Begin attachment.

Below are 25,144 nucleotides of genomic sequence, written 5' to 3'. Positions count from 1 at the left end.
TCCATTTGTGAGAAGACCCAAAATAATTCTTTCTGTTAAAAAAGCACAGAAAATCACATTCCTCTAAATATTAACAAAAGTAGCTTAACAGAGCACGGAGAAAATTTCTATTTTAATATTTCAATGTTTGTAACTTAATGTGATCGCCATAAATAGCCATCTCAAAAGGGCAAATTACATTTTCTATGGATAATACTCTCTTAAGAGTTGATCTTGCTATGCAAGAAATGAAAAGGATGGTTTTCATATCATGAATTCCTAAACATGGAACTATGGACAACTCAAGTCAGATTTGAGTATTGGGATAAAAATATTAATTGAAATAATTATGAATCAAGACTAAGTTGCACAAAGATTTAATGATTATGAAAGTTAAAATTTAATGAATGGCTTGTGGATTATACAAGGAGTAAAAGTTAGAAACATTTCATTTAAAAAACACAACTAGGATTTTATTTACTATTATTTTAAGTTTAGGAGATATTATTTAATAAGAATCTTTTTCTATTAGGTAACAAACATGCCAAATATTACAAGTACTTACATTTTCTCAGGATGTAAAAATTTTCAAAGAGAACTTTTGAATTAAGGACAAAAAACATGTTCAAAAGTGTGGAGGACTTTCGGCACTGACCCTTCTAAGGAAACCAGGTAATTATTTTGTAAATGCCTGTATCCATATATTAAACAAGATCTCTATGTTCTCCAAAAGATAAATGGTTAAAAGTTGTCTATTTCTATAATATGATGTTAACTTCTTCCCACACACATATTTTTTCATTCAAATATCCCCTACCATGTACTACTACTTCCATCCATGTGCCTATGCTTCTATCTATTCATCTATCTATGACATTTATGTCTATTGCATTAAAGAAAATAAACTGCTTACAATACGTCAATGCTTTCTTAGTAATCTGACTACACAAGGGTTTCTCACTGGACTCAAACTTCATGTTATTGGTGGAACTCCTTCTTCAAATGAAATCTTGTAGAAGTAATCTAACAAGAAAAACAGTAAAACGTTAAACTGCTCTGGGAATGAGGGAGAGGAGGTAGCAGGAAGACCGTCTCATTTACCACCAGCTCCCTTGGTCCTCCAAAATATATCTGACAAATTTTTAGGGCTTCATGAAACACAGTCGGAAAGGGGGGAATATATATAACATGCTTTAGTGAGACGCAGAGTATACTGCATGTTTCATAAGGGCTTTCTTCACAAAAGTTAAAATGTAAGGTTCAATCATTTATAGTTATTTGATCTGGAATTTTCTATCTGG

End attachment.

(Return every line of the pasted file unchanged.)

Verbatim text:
Below are 25,144 nucleotides of genomic sequence, written 5' to 3'. Positions count from 1 at the left end.
TCCATTTGTGAGAAGACCCAAAATAATTCTTTCTGTTAAAAAAGCACAGAAAATCACATTCCTCTAAATATTAACAAAAGTAGCTTAACAGAGCACGGAGAAAATTTCTATTTTAATATTTCAATGTTTGTAACTTAATGTGATCGCCATAAATAGCCATCTCAAAAGGGCAAATTACATTTTCTATGGATAATACTCTCTTAAGAGTTGATCTTGCTATGCAAGAAATGAAAAGGATGGTTTTCATATCATGAATTCCTAAACATGGAACTATGGACAACTCAAGTCAGATTTGAGTATTGGGATAAAAATATTAATTGAAATAATTATGAATCAAGACTAAGTTGCACAAAGATTTAATGATTATGAAAGTTAAAATTTAATGAATGGCTTGTGGATTATACAAGGAGTAAAAGTTAGAAACATTTCATTTAAAAAACACAACTAGGATTTTATTTACTATTATTTTAAGTTTAGGAGATATTATTTAATAAGAATCTTTTTCTATTAGGTAACAAACATGCCAAATATTACAAGTACTTACATTTTCTCAGGATGTAAAAATTTTCAAAGAGAACTTTTGAATTAAGGACAAAAAACATGTTCAAAAGTGTGGAGGACTTTCGGCACTGACCCTTCTAAGGAAACCAGGTAATTATTTTGTAAATGCCTGTATCCATATATTAAACAAGATCTCTATGTTCTCCAAAAGATAAATGGTTAAAAGTTGTCTATTTCTATAATATGATGTTAACTTCTTCCCACACACATATTTTTTCATTCAAATATCCCCTACCATGTACTACTACTTCCATCCATGTGCCTATGCTTCTATCTATTCATCTATCTATGACATTTATGTCTATTGCATTAAAGAAAATAAACTGCTTACAATACGTCAATGCTTTCTTAGTAATCTGACTACACAAGGGTTTCTCACTGGACTCAAACTTCATGTTATTGGTGGAACTCCTTCTTCAAATGAAATCTTGTAGAAGTAATCTAACAAGAAAAACAGTAAAACGTTAAACTGCTCTGGGAATGAGGGAGAGGAGGTAGCAGGAAGACCGTCTCATTTACCACCAGCTCCCTTGGTCCTCCAAAATATATCTGACAAATTTTTAGGGCTTCATGAAACACAGTCGGAAAGGGGGGAATATATATAACATGCTTTAGTGAGACGCAGAGTATACTGCATGTTTCATAAGGGCTTTCTTCACAAAAGTTAAAATGTAAGGTTCAATCATTTATAGTTATTTGATCTGGAATTTTCTATCTGG